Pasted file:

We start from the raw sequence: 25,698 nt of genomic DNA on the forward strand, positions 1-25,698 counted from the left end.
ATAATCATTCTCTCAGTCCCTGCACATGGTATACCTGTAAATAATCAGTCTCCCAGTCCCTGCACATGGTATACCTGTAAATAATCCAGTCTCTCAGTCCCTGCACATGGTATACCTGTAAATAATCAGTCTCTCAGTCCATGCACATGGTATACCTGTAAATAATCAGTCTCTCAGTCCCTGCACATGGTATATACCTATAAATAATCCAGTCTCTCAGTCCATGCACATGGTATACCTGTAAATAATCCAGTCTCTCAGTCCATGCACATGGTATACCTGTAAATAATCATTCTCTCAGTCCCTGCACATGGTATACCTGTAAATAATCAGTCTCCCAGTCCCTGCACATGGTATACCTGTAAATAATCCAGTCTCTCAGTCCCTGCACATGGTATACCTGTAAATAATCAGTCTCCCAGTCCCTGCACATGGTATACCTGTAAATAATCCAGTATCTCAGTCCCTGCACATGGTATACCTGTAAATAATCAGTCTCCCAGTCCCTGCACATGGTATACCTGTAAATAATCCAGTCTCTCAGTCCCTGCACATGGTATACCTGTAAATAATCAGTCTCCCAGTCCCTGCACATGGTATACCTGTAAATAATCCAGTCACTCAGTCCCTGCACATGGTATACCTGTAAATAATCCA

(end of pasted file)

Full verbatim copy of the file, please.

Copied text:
We start from the raw sequence: 25,698 nt of genomic DNA on the forward strand, positions 1-25,698 counted from the left end.
ATAATCATTCTCTCAGTCCCTGCACATGGTATACCTGTAAATAATCAGTCTCCCAGTCCCTGCACATGGTATACCTGTAAATAATCCAGTCTCTCAGTCCCTGCACATGGTATACCTGTAAATAATCAGTCTCTCAGTCCATGCACATGGTATACCTGTAAATAATCAGTCTCTCAGTCCCTGCACATGGTATATACCTATAAATAATCCAGTCTCTCAGTCCATGCACATGGTATACCTGTAAATAATCCAGTCTCTCAGTCCATGCACATGGTATACCTGTAAATAATCATTCTCTCAGTCCCTGCACATGGTATACCTGTAAATAATCAGTCTCCCAGTCCCTGCACATGGTATACCTGTAAATAATCCAGTCTCTCAGTCCCTGCACATGGTATACCTGTAAATAATCAGTCTCCCAGTCCCTGCACATGGTATACCTGTAAATAATCCAGTATCTCAGTCCCTGCACATGGTATACCTGTAAATAATCAGTCTCCCAGTCCCTGCACATGGTATACCTGTAAATAATCCAGTCTCTCAGTCCCTGCACATGGTATACCTGTAAATAATCAGTCTCCCAGTCCCTGCACATGGTATACCTGTAAATAATCCAGTCACTCAGTCCCTGCACATGGTATACCTGTAAATAATCCA